Navigation Links
Mutations in a gene essential for cell regulation cause kidney cancer in children
Date:8/7/2014

Mutations in a gene that helps regulate when genes are switched on and off in cells have been found to cause rare cases of Wilms tumour, the most common kidney cancer occurring in children.

A study led by scientists at The Institute of Cancer Research, London, identified mutations in the CTR9 gene in six children with Wilms tumour.

Wilms tumour affects around one in 10,000 children and usually develops before the age of five years. Treatment of Wilms tumour is very successful, with 90 per cent of children being cured.

Usually Wilms tumour only affects one child in a family, but very occasionally more than one child in a family develops the cancer. When this happens it indicates that hereditary genetic factors are likely to be involved.

The researchers studied the genes of 35 families with more than one case of Wilms tumour, recruited to the study through a network of collaborators from across the world. In six children, from three different families, they found CTR9 mutations that stopped the gene working properly. No similar mutations were present in 1,000 individuals without Wilms tumour.

The research is published today (Thursday) in the journal Nature Communications and is part of the Factors Associated with Childhood Tumours Study, which is funded by the Wellcome Trust, and aims to identify genetic causes of childhood cancers. The study was also supported by Cancer Research UK.

CTR9 is part of a multi-protein complex, known as PAF1, which regulates when genes are switched on and off. The PAF1 complex has many essential diverse roles in controlling cellular processes and organ development in the embryo. Interestingly, mutations of another gene in the complex, CDC73, have previously been shown to cause cancer, particularly of the parathyroid gland, but also occasionally Wilms tumour.

Study leader Professor Nazneen Rahman, Head of Genetics and Epidemiology at The Institute of Cancer Research, London, and Head of Cancer Genetics at The Royal Marsden NHS Foundation Trust, said: "This research adds further evidence that malfunctioning of the PAF1 complex can lead to cancer. We hope our findings will stimulate research into why and how this occurs and will lead to improved treatments for cancer.

"Our findings are also of immediate value to affected families, who now have an explanation for why their children got cancer. Moreover, we can now do a simple blood test to see which children in the family are at risk of cancer and may benefit from cancer screening, and which have not inherited the mutation and so are not at increased risk of cancer."

Dr Michael Dunn, Head of Genetics and Molecular Science at the Wellcome Trust, said: "This is an excellent example of the power of genetics to discover new disease pathways. In the future similar research on these genes and others will open up important areas of research and ultimately lead to better screening and treatments for patients."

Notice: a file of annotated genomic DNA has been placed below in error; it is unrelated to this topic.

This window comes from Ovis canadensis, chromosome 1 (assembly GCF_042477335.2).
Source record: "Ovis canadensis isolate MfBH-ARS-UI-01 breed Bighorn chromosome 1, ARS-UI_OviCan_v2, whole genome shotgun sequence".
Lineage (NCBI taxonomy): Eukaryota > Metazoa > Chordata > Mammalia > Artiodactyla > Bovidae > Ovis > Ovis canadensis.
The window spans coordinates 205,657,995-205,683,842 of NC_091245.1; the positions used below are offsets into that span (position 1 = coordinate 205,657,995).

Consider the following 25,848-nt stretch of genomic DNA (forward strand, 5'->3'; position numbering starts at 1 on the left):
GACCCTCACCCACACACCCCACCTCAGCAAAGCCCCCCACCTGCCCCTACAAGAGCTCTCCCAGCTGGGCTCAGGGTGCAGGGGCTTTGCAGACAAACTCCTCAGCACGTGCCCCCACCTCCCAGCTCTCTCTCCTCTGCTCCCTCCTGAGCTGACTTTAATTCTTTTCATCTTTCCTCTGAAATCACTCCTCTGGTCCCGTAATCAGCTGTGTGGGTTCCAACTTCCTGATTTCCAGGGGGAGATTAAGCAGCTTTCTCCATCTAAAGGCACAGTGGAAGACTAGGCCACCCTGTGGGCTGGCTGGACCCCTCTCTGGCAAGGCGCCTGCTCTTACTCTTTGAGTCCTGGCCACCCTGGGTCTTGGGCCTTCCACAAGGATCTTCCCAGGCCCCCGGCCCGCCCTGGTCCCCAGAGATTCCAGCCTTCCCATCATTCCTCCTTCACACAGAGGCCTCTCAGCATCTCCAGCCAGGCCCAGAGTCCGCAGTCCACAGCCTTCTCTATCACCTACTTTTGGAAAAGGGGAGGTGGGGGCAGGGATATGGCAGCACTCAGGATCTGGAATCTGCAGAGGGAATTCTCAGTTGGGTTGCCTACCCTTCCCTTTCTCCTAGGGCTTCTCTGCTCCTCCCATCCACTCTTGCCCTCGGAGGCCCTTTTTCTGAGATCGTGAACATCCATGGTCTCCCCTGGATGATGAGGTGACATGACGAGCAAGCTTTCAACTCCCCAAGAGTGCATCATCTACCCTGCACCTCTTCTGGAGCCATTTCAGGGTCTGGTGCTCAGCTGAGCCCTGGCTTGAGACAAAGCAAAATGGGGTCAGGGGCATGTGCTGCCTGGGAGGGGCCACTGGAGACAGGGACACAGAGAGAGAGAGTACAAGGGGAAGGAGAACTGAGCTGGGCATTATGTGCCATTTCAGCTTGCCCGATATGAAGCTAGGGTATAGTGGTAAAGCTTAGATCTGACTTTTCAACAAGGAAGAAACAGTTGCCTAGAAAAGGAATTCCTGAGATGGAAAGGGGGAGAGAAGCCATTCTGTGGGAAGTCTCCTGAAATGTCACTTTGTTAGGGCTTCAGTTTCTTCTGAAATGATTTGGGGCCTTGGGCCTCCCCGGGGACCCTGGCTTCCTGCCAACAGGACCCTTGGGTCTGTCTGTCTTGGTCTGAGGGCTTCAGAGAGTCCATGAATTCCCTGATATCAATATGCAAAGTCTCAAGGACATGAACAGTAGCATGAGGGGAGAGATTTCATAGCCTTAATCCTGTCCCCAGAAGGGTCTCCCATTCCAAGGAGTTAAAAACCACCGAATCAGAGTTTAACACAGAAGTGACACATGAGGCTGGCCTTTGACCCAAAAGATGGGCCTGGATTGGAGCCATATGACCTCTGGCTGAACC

'/>"/>
Contact: Henry French
henry.french@icr.ac.uk
020-715-35380
Institute of Cancer Research
Source:Eurekalert

Related biology news :

1. Tumor suppressor mutations alone dont explain deadly cancer
2. Forced mutations doom HIV
3. Mutations from Venus, mutations from Mars
4. No extra mutations in modified stem cells, study finds
5. Severe scoliosis linked to rare mutations
6. Virus-fighting genes linked to mutations in cancer
7. Key genetic mutations could be new hope for adrenocortical tumor patients
8. Genetic mutations warn of skin cancer risk
9. Study pinpoints protective mutations for type 2 diabetes
10. New method developed for ranking disease-causal mutations within whole genome sequences
11. New hope: Researchers discover genetic mutations that cause rare and deadly lung disease
Post Your Comments:
*Name:
*Comment:
*Email:
(Date:4/18/2017)... 2017  Socionext Inc., a global expert in SoC-based imaging and ... the M820, which features the company,s hybrid codec technology. A demonstration ... Probe, Inc., will be showcased during the upcoming Medtec Japan at ... the Las Vegas Convention Center April 24-27. ... Click here for an ...
(Date:4/13/2017)... April 13, 2017 UBM,s Advanced Design and ... will feature emerging and evolving technology through its 3D ... will run alongside the expo portion of the event ... and demonstrations focused on trending topics within 3D printing ... and manufacturing event will take place June 13-15, 2017 at ...
(Date:4/11/2017)... 11, 2017 Crossmatch®, a globally-recognized leader ... today announced that it has been awarded a ... Activity (IARPA) to develop next-generation Presentation Attack Detection ... "Innovation has been a driving force within Crossmatch ... allow us to innovate and develop new technologies ...
Breaking Biology News(10 mins):
(Date:10/12/2017)... ... October 12, 2017 , ... BioMedGPS announces expanded coverage of ... newest module, US Hemostats & Sealants. , SmartTRAK’s US Market for Hemostats and ... synthetic sealants and biologic sealants used in surgical applications. BioMedGPS estimates the market ...
(Date:10/11/2017)... Wayne. NJ (PRWEB) , ... October 11, 2017 , ... Personal eye wash is a ... rinse one eye at a time. So which eye do you rinse first if a ... you have Plum Duo Eye Wash with its unique dual eye piece. , ...
(Date:10/11/2017)... ... ... Disappearing forests and increased emissions are the main causes of the evolving air ... living in larger cities are affected by air pollution related diseases. , That is ... globally - decided to take action. , “I knew I had to take action ...
(Date:10/10/2017)... Philadelphia, PA (PRWEB) , ... October 10, 2017 ... ... University City Science Center’s FirstHand program has won a US2020 STEM Mentoring Award. ... accept the award for Excellence in Volunteer Experience from US2020. , US2020’s mission ...
Breaking Biology Technology: